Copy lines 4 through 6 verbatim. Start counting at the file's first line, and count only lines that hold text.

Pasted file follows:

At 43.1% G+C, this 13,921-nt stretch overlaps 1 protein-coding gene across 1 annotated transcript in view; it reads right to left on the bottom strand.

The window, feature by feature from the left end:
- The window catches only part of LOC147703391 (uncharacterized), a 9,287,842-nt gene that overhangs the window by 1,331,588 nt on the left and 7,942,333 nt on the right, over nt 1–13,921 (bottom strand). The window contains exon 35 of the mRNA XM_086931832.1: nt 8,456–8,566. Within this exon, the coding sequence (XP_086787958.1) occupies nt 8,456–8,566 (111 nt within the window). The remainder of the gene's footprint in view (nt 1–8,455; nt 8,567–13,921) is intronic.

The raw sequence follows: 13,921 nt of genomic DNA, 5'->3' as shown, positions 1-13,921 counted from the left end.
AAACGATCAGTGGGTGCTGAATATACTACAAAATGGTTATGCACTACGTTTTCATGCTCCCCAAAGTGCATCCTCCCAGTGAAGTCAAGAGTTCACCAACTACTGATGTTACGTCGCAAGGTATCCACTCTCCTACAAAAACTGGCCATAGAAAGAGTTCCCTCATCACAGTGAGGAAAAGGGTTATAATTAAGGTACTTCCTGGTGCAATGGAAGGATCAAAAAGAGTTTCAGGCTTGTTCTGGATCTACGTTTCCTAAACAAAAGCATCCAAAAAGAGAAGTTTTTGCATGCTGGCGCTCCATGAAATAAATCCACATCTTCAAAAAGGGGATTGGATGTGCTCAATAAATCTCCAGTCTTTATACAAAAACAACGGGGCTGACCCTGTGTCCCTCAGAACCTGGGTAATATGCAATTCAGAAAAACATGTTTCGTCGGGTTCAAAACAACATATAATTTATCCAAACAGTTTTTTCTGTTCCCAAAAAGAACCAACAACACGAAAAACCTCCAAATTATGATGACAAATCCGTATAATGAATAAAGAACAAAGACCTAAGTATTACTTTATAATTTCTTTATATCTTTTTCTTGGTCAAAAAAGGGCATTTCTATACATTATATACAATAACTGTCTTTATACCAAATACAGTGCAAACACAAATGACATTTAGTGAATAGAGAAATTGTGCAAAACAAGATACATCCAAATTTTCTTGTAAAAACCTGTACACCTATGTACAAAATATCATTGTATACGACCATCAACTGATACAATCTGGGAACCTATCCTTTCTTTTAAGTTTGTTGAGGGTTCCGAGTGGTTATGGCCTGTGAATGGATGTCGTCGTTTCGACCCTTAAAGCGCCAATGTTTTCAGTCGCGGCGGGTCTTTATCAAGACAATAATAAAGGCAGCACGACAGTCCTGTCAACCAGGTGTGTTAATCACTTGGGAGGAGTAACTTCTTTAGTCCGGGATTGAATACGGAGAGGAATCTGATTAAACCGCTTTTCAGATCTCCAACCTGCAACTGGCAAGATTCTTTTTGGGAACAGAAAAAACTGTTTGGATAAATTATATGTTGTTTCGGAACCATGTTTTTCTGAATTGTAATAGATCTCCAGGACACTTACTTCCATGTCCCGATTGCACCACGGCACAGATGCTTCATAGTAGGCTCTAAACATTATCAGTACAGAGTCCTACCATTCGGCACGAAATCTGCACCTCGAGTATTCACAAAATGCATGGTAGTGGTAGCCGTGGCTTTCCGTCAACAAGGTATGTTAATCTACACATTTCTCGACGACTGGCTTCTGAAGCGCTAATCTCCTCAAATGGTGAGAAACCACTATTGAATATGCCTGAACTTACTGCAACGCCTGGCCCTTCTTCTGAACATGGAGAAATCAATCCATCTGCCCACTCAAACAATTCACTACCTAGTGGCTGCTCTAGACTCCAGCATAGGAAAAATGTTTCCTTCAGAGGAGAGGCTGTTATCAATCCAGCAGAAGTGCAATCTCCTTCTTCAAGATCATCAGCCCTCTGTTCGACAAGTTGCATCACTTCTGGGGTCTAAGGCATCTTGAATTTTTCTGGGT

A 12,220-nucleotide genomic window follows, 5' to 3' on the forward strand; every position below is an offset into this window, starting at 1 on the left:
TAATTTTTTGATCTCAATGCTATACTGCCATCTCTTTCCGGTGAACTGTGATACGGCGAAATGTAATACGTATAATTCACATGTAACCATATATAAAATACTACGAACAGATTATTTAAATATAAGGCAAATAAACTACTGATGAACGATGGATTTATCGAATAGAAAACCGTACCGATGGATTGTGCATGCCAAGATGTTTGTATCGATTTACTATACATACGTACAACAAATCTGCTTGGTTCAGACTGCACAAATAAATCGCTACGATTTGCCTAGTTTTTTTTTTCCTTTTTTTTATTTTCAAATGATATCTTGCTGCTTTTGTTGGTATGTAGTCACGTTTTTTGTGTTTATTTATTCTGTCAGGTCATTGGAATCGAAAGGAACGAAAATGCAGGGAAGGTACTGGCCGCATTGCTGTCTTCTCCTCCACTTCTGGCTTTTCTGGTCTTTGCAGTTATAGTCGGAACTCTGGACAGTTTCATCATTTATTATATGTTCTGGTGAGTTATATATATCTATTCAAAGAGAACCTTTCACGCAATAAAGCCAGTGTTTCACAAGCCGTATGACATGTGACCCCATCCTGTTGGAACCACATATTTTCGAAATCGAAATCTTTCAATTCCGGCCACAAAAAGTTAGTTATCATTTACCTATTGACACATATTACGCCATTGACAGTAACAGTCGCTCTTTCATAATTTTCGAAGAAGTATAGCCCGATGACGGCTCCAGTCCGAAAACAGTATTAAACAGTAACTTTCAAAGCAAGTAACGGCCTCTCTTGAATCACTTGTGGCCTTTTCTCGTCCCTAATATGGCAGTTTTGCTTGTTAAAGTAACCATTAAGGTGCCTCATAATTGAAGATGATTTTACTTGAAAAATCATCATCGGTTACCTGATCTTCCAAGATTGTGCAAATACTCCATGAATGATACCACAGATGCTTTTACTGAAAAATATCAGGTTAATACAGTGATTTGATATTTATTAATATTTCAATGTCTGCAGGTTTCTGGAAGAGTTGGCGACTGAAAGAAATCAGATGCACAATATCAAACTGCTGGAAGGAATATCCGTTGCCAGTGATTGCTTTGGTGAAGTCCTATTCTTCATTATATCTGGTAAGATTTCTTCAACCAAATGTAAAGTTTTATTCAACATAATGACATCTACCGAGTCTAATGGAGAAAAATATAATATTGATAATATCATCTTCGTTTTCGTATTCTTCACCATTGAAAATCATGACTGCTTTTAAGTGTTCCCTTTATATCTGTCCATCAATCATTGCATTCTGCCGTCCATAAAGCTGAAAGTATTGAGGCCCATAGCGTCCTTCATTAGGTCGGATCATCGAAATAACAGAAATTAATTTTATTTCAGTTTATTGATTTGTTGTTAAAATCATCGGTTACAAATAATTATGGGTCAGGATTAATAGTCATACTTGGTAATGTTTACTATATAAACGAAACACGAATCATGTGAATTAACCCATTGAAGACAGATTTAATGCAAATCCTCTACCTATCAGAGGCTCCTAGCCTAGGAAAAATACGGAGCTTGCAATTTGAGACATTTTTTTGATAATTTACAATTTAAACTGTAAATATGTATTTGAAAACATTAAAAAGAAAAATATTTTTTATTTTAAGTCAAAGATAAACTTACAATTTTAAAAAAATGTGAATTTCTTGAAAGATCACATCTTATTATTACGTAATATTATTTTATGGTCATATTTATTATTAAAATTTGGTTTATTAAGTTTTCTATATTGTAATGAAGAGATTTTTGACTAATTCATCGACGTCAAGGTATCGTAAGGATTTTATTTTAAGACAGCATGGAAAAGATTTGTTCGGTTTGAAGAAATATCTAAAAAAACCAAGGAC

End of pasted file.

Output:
The raw sequence follows: 13,921 nt of genomic DNA, 5'->3' as shown, positions 1-13,921 counted from the left end.
AAACGATCAGTGGGTGCTGAATATACTACAAAATGGTTATGCACTACGTTTTCATGCTCCCCAAAGTGCATCCTCCCAGTGAAGTCAAGAGTTCACCAACTACTGATGTTACGTCGCAAGGTATCCACTCTCCTACAAAAACTGGCCATAGAAAGAGTTCCCTCATCACAGTGAGGAAAAGGGTTATAATTAAGGTACTTCCTGGTGCAATGGAAGGATCAAAAAGAGTTTCAGGCTTGTTCTGGATCTACGTTTCCTAAACAAAAGCATCCAAAAAGAGAAGTTTTTGCATGCTGGCGCTCCATGAAATAAATCCACATCTTCAAAAAGGGGATTGGATGTGCTCAATAAATCTCCAGTCTTTATACAAAAACAACGGGGCTGACCCTGTGTCCCTCAGAACCTGGGTAATATGCAATTCAGAAAAACATGTTTCGTCGGGTTCAAAACAACATATAATTTATCCAAACAGTTTTTTCTGTTCCCAAAAAGAACCAACAACACGAAAAACCTCCAAATTATGATGACAAATCCGTATAATGAATAAAGAACAAAGACCTAAGTATTACTTTATAATTTCTTTATATCTTTTTCTTGGTCAAAAAAGGGCATTTCTATACATTATATACAATAACTGTCTTTATACCAAATACAGTGCAAACACAAATGACATTTAGTGAATAGAGAAATTGTGCAAAACAAGATACATCCAAATTTTCTTGTAAAAACCTGTACACCTATGTACAAAATATCATTGTATACGACCATCAACTGATACAATCTGGGAACCTATCCTTTCTTTTAAGTTTGTTGAGGGTTCCGAGTGGTTATGGCCTGTGAATGGATGTCGTCGTTTCGACCCTTAAAGCGCCAATGTTTTCAGTCGCGGCGGGTCTTTATCAAGACAATAATAAAGGCAGCACGACAGTCCTGTCAACCAGGTGTGTTAATCACTTGGGAGGAGTAACTTCTTTAGTCCGGGATTGAATACGGAGAGGAATCTGATTAAACCGCTTTTCAGATCTCCAACCTGCAACTGGCAAGATTCTTTTTGGGAACAGAAAAAACTGTTTGGATAAATTATATGTTGTTTCGGAACCATGTTTTTCTGAATTGTAATAGATCTCCAGGACACTTACTTCCATGTCCCGATTGCACCACGGCACAGATGCTTCATAGTAGGCTCTAAACATTATCAGTACAGAGTCCTACCATTCGGCACGAAATCTGCACCTCGAGTATTCACAAAATGCATGGTAGTGGTAGCCGTGGCTTTCCGTCAACAAGGTATGTTAATCTACACATTTCTCGACGACTGGCTTCTGAAGCGCTAATCTCCTCAAATGGTGAGAAACCACTATTGAATATGCCTGAACTTACTGCAACGCCTGGCCCTTCTTCTGAACATGGAGAAATCAATCCATCTGCCCACTCAAACAATTCACTACCTAGTGGCTGCTCTAGACTCCAGCATAGGAAAAATGTTTCCTTCAGAGGAGAGGCTGTTATCAATCCAGCAGAAGTGCAATCTCCTTCTTCAAGATCATCAGCCCTCTGTTCGACAAGTTGCATCACTTCTGGGGTCTAAGGCATCTTGAATTTTTCTGGGT

A 12,220-nucleotide genomic window follows, 5' to 3' on the forward strand; every position below is an offset into this window, starting at 1 on the left: